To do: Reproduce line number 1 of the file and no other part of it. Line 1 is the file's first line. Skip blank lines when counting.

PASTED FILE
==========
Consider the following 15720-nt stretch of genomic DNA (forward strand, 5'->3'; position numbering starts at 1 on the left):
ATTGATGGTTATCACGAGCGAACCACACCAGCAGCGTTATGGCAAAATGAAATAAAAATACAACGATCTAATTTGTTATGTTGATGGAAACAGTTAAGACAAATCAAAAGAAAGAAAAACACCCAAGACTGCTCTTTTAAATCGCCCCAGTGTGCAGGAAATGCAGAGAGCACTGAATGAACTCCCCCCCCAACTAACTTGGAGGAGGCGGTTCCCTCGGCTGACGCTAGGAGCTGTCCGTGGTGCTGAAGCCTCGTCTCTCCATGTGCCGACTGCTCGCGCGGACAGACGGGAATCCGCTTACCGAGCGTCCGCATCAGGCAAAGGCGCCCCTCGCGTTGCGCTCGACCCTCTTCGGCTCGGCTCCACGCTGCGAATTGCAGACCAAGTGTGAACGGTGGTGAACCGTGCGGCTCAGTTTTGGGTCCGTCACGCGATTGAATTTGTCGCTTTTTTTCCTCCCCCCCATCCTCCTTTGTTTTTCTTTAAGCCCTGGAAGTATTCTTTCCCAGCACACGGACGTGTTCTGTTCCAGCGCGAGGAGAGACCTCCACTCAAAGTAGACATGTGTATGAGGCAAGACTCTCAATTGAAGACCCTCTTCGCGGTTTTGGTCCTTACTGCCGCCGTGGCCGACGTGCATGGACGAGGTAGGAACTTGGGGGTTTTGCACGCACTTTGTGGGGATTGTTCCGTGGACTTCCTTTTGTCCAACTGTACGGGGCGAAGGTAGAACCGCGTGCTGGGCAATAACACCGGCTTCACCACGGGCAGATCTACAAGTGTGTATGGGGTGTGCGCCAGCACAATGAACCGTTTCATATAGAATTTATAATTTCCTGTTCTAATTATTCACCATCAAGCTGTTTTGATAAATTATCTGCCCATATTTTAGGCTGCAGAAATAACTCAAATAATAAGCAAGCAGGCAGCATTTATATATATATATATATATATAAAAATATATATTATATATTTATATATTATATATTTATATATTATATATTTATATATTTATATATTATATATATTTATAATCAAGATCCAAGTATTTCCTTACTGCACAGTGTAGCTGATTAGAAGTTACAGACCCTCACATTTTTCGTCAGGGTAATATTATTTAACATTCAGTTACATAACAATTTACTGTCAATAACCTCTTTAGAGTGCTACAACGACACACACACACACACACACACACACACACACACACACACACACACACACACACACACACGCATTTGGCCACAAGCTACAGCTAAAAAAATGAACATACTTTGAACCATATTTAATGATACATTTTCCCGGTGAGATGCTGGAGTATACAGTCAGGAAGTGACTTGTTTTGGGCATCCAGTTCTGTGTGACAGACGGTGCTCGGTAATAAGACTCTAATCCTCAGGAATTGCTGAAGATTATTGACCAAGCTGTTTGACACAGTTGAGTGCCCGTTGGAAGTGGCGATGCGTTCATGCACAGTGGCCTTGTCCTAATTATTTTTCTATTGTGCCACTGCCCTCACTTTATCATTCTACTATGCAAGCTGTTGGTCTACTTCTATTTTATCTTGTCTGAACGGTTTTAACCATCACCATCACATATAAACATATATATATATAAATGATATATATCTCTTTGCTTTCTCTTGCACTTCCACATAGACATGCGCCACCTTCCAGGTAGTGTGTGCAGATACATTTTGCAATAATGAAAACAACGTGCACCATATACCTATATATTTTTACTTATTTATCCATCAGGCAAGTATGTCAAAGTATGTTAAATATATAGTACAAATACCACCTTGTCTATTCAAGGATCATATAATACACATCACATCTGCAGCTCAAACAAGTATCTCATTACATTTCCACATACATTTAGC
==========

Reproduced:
Consider the following 15720-nt stretch of genomic DNA (forward strand, 5'->3'; position numbering starts at 1 on the left):